Monday, October 10, 2005

Tower + Birds = Dead Birds?

You may have seen one of these headlines recently:

TOWER COLLISIONS CITED IN DEATHS OF BIRDS IN [insert city]
Hundreds of migrating songbirds were killed over one week apart after allegedly colliding with wires supporting an 1,100-foot television tower in _________, prompting wildlife experts to call for a probe of the phenomenon. Those investigating the incident wonder if illumination could prevent collisions.

MASS AVIAN DEATH TOLL AT [insert city]
As many as 400 songbirds were killed in one night after they flew into wires holding up a television tower. The deaths may spur the creation of a group to study the dangers communication towers pose to migrating birds, said specialists with the Department of Natural Resources. ______ want to form a task force of bird experts and communications industry representatives to study the issue. Possible solutions include using lights to illuminate wires and changing the blinking frequency of red warning lights,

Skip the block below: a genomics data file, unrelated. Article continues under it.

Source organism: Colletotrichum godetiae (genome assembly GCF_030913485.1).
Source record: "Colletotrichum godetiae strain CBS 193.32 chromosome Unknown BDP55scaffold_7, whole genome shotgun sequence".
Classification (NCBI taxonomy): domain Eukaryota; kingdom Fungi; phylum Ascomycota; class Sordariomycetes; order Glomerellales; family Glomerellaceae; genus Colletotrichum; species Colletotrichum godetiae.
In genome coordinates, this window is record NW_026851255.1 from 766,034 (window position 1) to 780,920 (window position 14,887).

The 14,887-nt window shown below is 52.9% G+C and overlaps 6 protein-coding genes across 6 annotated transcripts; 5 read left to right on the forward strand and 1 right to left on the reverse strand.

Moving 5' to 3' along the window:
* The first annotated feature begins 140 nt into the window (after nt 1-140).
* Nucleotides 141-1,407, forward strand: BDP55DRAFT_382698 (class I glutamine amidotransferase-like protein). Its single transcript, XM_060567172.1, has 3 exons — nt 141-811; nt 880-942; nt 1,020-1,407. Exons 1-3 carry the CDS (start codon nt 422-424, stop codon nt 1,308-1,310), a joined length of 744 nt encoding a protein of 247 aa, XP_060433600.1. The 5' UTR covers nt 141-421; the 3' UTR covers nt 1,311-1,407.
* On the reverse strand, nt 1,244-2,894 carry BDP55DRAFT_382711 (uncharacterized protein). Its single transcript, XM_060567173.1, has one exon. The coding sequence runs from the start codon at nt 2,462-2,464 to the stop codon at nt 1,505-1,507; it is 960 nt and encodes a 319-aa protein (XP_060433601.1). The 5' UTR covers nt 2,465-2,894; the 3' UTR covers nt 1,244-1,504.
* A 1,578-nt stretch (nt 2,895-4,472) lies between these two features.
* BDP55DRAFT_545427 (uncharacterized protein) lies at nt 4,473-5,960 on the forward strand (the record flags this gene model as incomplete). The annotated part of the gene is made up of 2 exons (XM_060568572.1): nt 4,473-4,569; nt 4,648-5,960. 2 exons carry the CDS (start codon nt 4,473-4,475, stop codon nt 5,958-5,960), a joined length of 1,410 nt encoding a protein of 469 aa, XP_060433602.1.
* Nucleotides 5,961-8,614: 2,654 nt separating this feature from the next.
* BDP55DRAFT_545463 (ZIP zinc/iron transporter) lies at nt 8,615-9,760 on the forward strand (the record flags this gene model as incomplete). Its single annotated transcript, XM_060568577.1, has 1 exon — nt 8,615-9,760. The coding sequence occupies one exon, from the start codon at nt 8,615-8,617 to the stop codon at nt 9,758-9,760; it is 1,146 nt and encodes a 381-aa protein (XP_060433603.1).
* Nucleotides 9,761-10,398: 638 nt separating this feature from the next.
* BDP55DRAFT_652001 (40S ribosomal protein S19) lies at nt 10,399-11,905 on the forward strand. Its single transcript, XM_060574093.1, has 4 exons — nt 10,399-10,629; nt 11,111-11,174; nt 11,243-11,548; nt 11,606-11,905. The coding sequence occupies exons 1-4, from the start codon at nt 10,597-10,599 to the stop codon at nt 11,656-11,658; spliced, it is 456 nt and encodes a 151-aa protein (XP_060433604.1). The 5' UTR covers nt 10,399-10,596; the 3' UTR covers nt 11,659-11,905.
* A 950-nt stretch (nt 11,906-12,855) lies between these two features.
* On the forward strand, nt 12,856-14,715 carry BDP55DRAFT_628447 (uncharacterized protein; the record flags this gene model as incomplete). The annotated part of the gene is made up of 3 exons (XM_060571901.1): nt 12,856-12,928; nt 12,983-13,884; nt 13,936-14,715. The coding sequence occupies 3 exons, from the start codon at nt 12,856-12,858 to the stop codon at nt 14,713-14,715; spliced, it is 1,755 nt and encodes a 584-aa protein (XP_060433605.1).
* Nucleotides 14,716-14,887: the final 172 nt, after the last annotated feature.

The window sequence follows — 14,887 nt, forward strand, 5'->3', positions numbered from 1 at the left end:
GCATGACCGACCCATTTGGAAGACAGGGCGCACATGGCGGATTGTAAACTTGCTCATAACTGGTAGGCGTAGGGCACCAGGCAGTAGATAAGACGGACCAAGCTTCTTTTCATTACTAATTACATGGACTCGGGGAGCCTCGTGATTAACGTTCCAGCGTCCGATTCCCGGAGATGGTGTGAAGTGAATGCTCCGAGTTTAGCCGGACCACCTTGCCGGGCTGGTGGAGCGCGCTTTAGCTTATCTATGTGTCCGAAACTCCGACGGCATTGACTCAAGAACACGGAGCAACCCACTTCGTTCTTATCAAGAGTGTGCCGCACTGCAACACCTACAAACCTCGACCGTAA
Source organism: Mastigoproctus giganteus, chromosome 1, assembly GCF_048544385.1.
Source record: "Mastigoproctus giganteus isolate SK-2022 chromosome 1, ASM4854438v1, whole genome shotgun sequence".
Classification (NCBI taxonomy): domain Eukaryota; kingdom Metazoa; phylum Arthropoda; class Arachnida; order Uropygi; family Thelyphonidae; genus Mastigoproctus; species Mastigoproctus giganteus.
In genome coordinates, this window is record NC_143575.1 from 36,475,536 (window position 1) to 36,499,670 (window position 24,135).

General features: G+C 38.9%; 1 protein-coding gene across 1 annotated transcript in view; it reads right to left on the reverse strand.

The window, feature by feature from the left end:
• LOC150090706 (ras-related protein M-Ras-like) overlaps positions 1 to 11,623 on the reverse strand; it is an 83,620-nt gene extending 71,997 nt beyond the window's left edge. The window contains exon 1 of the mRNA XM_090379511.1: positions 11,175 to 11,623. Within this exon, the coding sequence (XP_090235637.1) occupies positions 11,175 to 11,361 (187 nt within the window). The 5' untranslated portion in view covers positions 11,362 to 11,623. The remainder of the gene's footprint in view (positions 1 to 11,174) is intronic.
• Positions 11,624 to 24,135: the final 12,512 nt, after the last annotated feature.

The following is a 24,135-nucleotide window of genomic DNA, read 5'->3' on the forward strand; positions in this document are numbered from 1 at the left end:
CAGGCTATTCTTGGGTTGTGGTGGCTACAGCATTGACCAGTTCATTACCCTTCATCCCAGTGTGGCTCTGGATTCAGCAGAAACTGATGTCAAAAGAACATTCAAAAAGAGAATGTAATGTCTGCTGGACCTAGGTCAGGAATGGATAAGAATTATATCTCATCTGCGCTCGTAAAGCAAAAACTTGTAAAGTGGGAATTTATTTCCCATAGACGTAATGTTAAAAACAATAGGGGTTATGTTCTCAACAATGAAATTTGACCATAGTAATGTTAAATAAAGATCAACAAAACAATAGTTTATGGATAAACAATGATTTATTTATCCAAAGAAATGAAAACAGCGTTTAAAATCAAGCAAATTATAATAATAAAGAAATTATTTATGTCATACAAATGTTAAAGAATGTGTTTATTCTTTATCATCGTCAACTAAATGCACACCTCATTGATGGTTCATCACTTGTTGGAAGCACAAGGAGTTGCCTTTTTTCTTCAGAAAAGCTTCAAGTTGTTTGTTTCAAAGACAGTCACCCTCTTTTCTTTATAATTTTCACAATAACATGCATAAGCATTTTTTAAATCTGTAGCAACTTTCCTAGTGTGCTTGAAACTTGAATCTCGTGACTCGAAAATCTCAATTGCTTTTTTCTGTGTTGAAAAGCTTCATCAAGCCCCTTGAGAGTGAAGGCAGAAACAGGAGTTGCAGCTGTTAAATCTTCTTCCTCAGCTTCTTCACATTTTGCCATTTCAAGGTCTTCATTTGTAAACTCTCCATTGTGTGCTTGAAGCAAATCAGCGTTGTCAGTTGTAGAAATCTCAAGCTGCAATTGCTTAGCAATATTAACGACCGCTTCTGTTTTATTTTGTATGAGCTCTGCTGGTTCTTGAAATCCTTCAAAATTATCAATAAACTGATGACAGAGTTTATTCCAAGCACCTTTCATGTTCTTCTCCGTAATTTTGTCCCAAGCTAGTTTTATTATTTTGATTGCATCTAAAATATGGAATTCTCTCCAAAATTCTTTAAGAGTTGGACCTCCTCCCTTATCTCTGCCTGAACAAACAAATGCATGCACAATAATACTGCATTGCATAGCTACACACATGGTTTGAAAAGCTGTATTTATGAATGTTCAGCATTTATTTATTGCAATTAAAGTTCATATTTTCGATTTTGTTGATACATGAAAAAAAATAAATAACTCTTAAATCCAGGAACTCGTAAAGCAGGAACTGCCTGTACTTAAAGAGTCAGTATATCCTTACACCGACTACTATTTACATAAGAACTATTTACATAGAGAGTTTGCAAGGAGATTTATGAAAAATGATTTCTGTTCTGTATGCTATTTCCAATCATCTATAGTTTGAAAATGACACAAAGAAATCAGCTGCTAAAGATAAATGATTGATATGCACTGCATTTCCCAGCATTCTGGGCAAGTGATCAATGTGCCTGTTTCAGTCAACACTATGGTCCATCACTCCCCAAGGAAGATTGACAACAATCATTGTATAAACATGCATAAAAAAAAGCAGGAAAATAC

There are two different mechanisms for bird mortality at towers.
1. Birds flying in poor visibility do not see the structure in time to avoid it. Some bird species are are not as likely to succumb to blind collision. This mechanism can occur during the day when the tower is obscured by fog, or at night, theoretically more often with unlighted towers
2. Birds use lights to navigate while migrating are actually drawn to the tower lights. They easily evade the tower itself but instead hit a guy wire. The majority of mortality from communications towers is thought to result from this problem.

blurb here too: http://web.syr.edu/~bpburtt/Birds/Aug08-04.htm
2nd here; http://www.newhousenews.com/archive/story1a051800.html

Ultimately the argument is brought up that turning off the lights would help.
But that would not help the AIRPLANES that are trying to avoid the towers as well.